Esther Williams in Thrill of a Romance (1945).
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Esther Williams with U.S. Army Pvt. Joe Brain
Forecourt Ceremony held on Wednesday, August 1, 1944
Born: August 8, 1921, in Inglewood, California
Age at the time of the ceremony: 23
Died: June 6, 2013, in Los Angeles, California, age 91
Swim legend Esther Williams made her appearance in a string of lavish Technicolor musicals at M-G-M. Williams simply had something no one else could do — she could carry a picture underwater!

Born into a somewhat cahotic family situation, Esther was the fifth child, whose parents were originally from Kansas. Her brother Stanton showed promise as an actor, so the family moved to Ingelwood, where Esther was born.

It was sister Maurine who accompanied Esther to the beach and to local swimming pools, where Esther learned swimming strokes normally reserved for men from the pool lifeguards. A very strong swimmer, Esther broke records in relay at the Los Angeles Athletic Club. At age 16, she had won three championships in the breaststroke and freestyle. Williams was also popular in high school, where she served as class president.

Desiring to be a phys ed teacher, Williams worked odd jobs at I. Magnin clothing store and at modelling in order to pay for college. She was asked to replace Eleanor Holm in Billy Rose's Aquacade, where she performed with Johnny Weismuller. Williams stayed with the show until 1940. Olympic Gold hopes were dashed when the 1940 Olympics were cancelled.

M-G-M, looking to compete with skating star Sonja Henie at Fox, signed Williams to a contract in 1941. Giving the young woman acting lessons, the studio asked her to swim in the pool at the Berverly Hills Hotel every day. She made quite an impression. She also toured military hospitals, doing mock scenes with recovering servicemen.

Finally, Williams made her screen debut in Andy Hardy's Double Life (which played the Chinese in March, 1943), with Mickey Rooney (where a swimsuited Esther was splashed across the posters). She played a USO hostess in A Guy Named Joe (played the Chinese in March, 1944), which became a huge hit, with Esther making a strong impression. Williams was also a major hottie as a wartime pin-up.

The hunch paid off. Esther Williams was a star. She was teamed with Red Skelton in Bathing Beauty (which was playing at the Chinese in July, 1944), when Williams was invited to make her imprints in the Forecourt. Since this was the age of wall-to-wall movie publicity, and since Williams was such a popular pin-up, a "G.I. Joe" was selected to appear with Williams. Apparently drawn at random, Army Pvt. Joe Brain was thrilled to be chosen for this task. Almost nothing else is known about this "G.I. Joe."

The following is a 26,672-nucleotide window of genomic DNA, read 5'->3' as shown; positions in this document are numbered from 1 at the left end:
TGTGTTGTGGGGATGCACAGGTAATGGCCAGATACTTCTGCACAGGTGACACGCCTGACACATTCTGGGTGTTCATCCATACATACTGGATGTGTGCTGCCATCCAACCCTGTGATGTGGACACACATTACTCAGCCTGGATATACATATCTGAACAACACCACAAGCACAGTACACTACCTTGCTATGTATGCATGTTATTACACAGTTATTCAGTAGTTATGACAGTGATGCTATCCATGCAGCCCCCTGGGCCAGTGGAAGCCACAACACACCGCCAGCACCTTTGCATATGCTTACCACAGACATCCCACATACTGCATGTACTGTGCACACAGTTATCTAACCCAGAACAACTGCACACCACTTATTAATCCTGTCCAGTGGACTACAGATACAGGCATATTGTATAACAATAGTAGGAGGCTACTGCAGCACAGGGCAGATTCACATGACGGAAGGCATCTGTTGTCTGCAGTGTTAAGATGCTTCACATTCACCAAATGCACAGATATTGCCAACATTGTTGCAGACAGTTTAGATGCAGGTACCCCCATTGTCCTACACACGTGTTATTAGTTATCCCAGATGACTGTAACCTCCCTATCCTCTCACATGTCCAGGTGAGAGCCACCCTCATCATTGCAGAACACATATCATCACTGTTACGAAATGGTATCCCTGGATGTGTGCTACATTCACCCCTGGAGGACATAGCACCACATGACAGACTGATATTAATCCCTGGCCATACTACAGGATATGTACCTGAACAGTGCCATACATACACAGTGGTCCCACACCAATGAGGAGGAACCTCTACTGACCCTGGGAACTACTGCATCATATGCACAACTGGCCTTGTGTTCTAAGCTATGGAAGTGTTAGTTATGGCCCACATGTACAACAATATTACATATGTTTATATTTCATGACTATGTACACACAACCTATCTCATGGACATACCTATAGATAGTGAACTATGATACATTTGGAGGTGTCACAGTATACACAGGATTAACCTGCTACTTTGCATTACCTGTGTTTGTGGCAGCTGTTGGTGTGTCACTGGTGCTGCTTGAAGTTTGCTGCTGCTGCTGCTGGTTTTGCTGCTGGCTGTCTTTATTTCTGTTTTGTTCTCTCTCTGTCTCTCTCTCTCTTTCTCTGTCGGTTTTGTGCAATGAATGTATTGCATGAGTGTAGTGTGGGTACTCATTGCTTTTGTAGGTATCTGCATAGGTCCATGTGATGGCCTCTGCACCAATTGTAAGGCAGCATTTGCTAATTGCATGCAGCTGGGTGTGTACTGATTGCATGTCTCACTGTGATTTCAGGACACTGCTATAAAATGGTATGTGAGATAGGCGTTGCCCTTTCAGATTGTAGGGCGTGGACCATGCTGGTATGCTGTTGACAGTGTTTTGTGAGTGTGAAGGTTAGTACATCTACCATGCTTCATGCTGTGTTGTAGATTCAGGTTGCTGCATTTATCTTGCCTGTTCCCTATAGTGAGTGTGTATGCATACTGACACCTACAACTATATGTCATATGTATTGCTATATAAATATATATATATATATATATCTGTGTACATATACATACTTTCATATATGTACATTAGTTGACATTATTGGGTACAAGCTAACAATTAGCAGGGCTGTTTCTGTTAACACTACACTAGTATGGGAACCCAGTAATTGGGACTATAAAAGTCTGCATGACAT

Williams did a number in Ziegfeld Follies (released in August, 1945), where she performed a water ballet, then did her first big starring musical, Thrill of a Romance (released in May, 1945), with Van Johnson, but M-G-M wanted to try Williams in straight dramas, resulting in The Hoodlum Saint (released in April, 1946), with William Powell, and the comedy Easy to Wed (released in July, 1946), with Van Johnson.

Next was the problem plagued Fiesta (released in June,1947), with newcomer Ricardo Montalbán, which, despite the difficulties of shooting the film in Mexico, was a modest hit. Williams began endorsing swimwear by the Cole of California brand, and became involved with the design of her swimsuits worn in her films.

Many of the Esther Williams films were considerable hits, including, This Time for Keeps (released in October,1947), with Johnnie Johnson, Take Me Out to the Ball Game (released in April, 1949), with Frank Sinatra, Neptune's Daughter (released in June, 1949), with Red Skelton, where she introduced the song "Baby, It's Cold Outside" with Ricardo Montalbán, Duchess of Idaho (released in July, 1950), Pagan Love Song (released in December ,1950), and Jupiter's Darling (released in February, 1955).

The film Million Dollar Mermaid (released in December, 1952), the biopic of Australian swim star Annette Kellermann, has become her defining role. In Easy to Love (released in December, 1953), William did some fancy waterskiing, while in Dangerous When Wet (released in July, 1953), where she swims with the animated Tom and Jerry, as well as future husband Fernando Lamas.

Exiting from M-G-M in a huff in 1956, Williams made The Ungarded Moment (released in November, 1956), at Universal, and did some television work, including, Lux Video Theatre in 1957, The Donna Reed Show in 1960, and the Zane Grey Theater in 1961. She made her last film with husband Fernando Lamas (who directed), La fuente mágica (Magic Fountain, released in Spain in February, 1963).

Williams was an astute businesswoman, involved in swimwear, swimming pools, mining operations, etc. Married to Lamas in 1969, they remained married until his death in 1982. She remarried in 1994, and died in her sleep in 2013 at the ge of 91. Cremated, her ashes were scattered into the Pacific Ocean.
Caption TK
Grauman's Chinese Theatre, Hollywood, California. Esther Williams Forecourt ceremony, Wednesday, August 1, 1944. U.S. Army Private Joe Brain assists Esther Williams make her footprint in the cement.
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